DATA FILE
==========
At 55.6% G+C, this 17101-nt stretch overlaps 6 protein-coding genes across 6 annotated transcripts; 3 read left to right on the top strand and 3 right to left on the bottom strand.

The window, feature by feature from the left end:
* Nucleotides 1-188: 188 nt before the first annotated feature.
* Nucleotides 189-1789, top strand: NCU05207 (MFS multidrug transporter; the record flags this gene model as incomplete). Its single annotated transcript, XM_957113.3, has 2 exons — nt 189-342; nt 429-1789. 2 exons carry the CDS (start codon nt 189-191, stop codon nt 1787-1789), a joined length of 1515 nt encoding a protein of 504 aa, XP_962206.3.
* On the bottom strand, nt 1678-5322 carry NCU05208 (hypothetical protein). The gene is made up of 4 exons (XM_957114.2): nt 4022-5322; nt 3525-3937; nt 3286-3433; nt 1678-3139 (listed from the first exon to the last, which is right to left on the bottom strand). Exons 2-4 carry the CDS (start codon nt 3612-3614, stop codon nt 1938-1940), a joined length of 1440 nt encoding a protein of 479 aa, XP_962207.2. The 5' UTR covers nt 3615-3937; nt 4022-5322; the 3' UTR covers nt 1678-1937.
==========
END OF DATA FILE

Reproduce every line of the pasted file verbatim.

At 55.6% G+C, this 17101-nt stretch overlaps 6 protein-coding genes across 6 annotated transcripts; 3 read left to right on the top strand and 3 right to left on the bottom strand.

The window, feature by feature from the left end:
* Nucleotides 1-188: 188 nt before the first annotated feature.
* Nucleotides 189-1789, top strand: NCU05207 (MFS multidrug transporter; the record flags this gene model as incomplete). Its single annotated transcript, XM_957113.3, has 2 exons — nt 189-342; nt 429-1789. 2 exons carry the CDS (start codon nt 189-191, stop codon nt 1787-1789), a joined length of 1515 nt encoding a protein of 504 aa, XP_962206.3.
* On the bottom strand, nt 1678-5322 carry NCU05208 (hypothetical protein). The gene is made up of 4 exons (XM_957114.2): nt 4022-5322; nt 3525-3937; nt 3286-3433; nt 1678-3139 (listed from the first exon to the last, which is right to left on the bottom strand). Exons 2-4 carry the CDS (start codon nt 3612-3614, stop codon nt 1938-1940), a joined length of 1440 nt encoding a protein of 479 aa, XP_962207.2. The 5' UTR covers nt 3615-3937; nt 4022-5322; the 3' UTR covers nt 1678-1937.